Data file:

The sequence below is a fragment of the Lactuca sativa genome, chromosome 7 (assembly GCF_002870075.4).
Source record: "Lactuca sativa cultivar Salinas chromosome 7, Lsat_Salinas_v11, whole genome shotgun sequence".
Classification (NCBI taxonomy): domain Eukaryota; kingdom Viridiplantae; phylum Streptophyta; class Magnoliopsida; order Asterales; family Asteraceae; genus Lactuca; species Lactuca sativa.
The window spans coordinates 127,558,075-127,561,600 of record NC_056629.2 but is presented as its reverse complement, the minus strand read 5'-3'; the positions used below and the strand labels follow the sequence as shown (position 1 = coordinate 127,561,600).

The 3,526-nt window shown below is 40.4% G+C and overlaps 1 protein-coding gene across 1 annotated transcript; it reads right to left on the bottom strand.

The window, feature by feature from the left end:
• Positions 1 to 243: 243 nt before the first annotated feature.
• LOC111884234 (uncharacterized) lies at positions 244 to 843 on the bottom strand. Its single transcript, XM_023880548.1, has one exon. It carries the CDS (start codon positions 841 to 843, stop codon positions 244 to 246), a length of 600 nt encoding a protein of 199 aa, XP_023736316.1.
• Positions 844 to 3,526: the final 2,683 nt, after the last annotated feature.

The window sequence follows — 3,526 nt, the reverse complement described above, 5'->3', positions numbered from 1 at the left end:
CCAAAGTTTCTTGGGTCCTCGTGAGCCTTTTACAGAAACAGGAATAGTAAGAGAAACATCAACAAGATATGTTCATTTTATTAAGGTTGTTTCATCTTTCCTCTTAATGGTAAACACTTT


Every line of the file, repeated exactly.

The sequence below is a fragment of the Lactuca sativa genome, chromosome 7 (assembly GCF_002870075.4).
Source record: "Lactuca sativa cultivar Salinas chromosome 7, Lsat_Salinas_v11, whole genome shotgun sequence".
Classification (NCBI taxonomy): domain Eukaryota; kingdom Viridiplantae; phylum Streptophyta; class Magnoliopsida; order Asterales; family Asteraceae; genus Lactuca; species Lactuca sativa.
The window spans coordinates 127,558,075-127,561,600 of record NC_056629.2 but is presented as its reverse complement, the minus strand read 5'-3'; the positions used below and the strand labels follow the sequence as shown (position 1 = coordinate 127,561,600).

The 3,526-nt window shown below is 40.4% G+C and overlaps 1 protein-coding gene across 1 annotated transcript; it reads right to left on the bottom strand.

The window, feature by feature from the left end:
• Positions 1 to 243: 243 nt before the first annotated feature.
• LOC111884234 (uncharacterized) lies at positions 244 to 843 on the bottom strand. Its single transcript, XM_023880548.1, has one exon. It carries the CDS (start codon positions 841 to 843, stop codon positions 244 to 246), a length of 600 nt encoding a protein of 199 aa, XP_023736316.1.
• Positions 844 to 3,526: the final 2,683 nt, after the last annotated feature.

The window sequence follows — 3,526 nt, the reverse complement described above, 5'->3', positions numbered from 1 at the left end:
CCAAAGTTTCTTGGGTCCTCGTGAGCCTTTTACAGAAACAGGAATAGTAAGAGAAACATCAACAAGATATGTTCATTTTATTAAGGTTGTTTCATCTTTCCTCTTAATGGTAAACACTTT